South Korea and the United States made progress in their consultations Friday on a temporary sanctions waiver for planned video reunions of separated Korean families, which would allow Seoul to bring related equipment into the communist neighbor, a diplomatic source has said.
The two sides held their first "working group" session on pending issues related to North Korea since the unsuccessful Hanoi summit between President Donald Trump and North Korean leader Kim Jong-un.
In the meeting held in Washington DC on Thursday (local time), South Korea was represented by Rhee Dong-yeol, director general of the foreign ministry's Korean Peninsula peace regime bureau. His counterpart was Alex Wong, deputy assistant secretary of state for North Korea.
Last week, a sanctions panel of the United Nations Security Council granted an exemption for sanctions on the shipment of image-sending equipment to North Korea for video reunions for families separated by the 1950-53 Korean War.
The US had its own domestic procedures left to approve the waiver.
"(The South Korean government) has become able to push for video reunions in earnest, as consultations (with the US) on the issue of taking materials for video reunions to North Korea have been completed," the source said.
The allies also discussed a sanctions waiver for goods to be used for an inter-Korean project to excavate historic relics in the Manwoldae site in the North's border town of Kaesong, the source added.
Seoul plans to apply for the UN committee's approval for the move as well.
The US, however, apparently expressed reservations about a recent request by South Korean businesspeople to visit a shuttered industrial park in the North's border town of Kaesong.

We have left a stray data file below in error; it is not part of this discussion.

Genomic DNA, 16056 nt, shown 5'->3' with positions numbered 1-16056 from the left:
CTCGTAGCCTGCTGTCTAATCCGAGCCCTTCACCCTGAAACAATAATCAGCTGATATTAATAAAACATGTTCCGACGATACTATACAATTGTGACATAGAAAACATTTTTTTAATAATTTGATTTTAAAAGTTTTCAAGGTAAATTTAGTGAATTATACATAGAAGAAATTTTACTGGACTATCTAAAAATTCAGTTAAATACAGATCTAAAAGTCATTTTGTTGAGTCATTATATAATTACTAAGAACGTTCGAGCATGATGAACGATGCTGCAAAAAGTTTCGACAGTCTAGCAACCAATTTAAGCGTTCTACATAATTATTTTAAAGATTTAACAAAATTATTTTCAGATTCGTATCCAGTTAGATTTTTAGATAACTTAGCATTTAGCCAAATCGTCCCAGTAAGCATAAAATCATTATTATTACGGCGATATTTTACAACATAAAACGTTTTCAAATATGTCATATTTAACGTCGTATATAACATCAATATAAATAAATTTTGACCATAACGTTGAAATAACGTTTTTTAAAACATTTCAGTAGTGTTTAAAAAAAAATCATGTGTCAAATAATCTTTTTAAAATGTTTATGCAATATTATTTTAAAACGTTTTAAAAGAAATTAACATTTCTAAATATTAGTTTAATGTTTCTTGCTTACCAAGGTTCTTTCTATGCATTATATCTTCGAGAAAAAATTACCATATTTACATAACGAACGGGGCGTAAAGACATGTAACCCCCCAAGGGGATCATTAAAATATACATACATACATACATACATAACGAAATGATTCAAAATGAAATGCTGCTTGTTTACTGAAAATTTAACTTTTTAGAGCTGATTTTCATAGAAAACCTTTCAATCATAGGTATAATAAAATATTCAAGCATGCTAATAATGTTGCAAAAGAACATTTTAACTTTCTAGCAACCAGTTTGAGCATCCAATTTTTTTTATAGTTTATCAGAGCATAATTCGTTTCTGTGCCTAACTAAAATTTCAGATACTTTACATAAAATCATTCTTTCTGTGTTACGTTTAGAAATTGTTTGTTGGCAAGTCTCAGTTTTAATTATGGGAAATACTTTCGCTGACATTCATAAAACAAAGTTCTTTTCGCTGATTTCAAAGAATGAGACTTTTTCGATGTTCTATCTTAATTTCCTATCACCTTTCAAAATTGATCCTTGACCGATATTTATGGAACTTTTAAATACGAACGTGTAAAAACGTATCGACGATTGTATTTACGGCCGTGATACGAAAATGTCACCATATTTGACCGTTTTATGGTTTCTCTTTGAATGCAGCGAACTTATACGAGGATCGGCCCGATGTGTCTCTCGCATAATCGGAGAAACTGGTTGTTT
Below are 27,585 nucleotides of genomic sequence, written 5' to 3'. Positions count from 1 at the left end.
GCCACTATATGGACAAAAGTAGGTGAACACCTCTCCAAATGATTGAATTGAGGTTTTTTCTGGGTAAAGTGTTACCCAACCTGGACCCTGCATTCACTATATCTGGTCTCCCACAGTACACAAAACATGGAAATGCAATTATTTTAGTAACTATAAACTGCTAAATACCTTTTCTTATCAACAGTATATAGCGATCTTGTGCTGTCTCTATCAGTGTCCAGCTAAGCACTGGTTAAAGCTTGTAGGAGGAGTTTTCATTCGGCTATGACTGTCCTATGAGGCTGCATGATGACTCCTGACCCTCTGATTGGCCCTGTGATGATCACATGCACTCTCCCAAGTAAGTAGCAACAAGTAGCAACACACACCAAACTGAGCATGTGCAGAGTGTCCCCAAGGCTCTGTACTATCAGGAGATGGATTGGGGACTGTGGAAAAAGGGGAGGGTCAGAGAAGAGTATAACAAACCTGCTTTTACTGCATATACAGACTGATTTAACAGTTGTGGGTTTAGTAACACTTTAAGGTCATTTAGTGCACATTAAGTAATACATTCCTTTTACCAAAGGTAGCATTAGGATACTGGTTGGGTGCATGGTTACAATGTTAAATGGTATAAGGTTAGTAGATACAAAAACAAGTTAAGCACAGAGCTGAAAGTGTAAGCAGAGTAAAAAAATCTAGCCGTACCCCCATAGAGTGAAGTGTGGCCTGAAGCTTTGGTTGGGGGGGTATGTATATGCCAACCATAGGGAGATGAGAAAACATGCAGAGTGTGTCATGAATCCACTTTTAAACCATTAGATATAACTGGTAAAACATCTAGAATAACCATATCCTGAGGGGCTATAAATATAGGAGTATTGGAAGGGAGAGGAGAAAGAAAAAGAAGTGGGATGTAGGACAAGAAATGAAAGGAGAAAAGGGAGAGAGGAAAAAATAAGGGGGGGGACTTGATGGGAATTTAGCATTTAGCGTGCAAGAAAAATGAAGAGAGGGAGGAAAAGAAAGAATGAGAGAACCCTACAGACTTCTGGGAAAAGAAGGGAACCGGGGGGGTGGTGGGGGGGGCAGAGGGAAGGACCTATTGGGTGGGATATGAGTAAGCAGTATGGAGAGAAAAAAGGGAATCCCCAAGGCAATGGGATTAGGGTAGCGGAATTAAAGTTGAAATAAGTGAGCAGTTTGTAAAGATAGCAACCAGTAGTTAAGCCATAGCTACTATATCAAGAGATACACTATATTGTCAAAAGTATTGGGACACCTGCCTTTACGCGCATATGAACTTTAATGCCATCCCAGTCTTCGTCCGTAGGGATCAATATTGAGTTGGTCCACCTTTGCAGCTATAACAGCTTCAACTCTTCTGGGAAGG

The unification ministry said that Washington hoped to continue to discuss such issues related to inter-Korean cooperation in tandem with progress in denuclearization in talks.
Last week, 179 people asked for government permission to visit the factory park and check the equipment and facilities they left behind when the complex was closed in 2016 amid nuclear and missile tensions. It is their eighth attempt to visit there since its closure.
The ministry handling inter-Korean affairs said that it will take into consideration the outcome of the working group meeting before making a decision on the request.
In a two-paragraph press release on the results of the working group meeting, the Ministry of Foreign Affairs did not mention the specific sanctions issues.
The two sides discussed various pending issues including post-Hanoi summit steps, inter-Korean cooperation and South Korea-US relations, it said.
"Under the shared goal of complete denuclearization, the two sides will closely consult on ways to develop South-North relations in the direction of contributing to the resumption of North Korea-US negotiations," the ministry added.
During a press briefing, State Department deputy spokesperson Robert Palladino said, "(The two sides have) shared updates on efforts to achieve our shared goal of final, fully verified denuclearization, including through the implementation of United Nations Security Council resolutions."
He added, "(They have) reaffirmed their commitment to continue regularly hosting these consultations and coordinations as alliance partners."
In New York, US Special Representative for North Korea Stephen Biegun held meetings with members of the UN Security Council to provide a briefing on the Hanoi talks.
The topic of sanctions implementation was also discussed there, Palladino said.
The summit ended without an agreement due to differences over the scope of North Korea's denuclearization and sanctions relief from the US
Earlier this week, Biegun, who is in charge of day-to-day negotiations with Pyongyang, said the US will not remove sanctions until the process of denuclearization is complete.
South Korea has been pushing for sanctions exemptions as part of efforts to resume inter-Korean economic projects -- mainly a joint industrial complex in Kaesong and a tour program to the scenic Mount Kumgang, both in the North.
Such economic incentives could spur North Korea's denuclearization, it says. (Yonhap)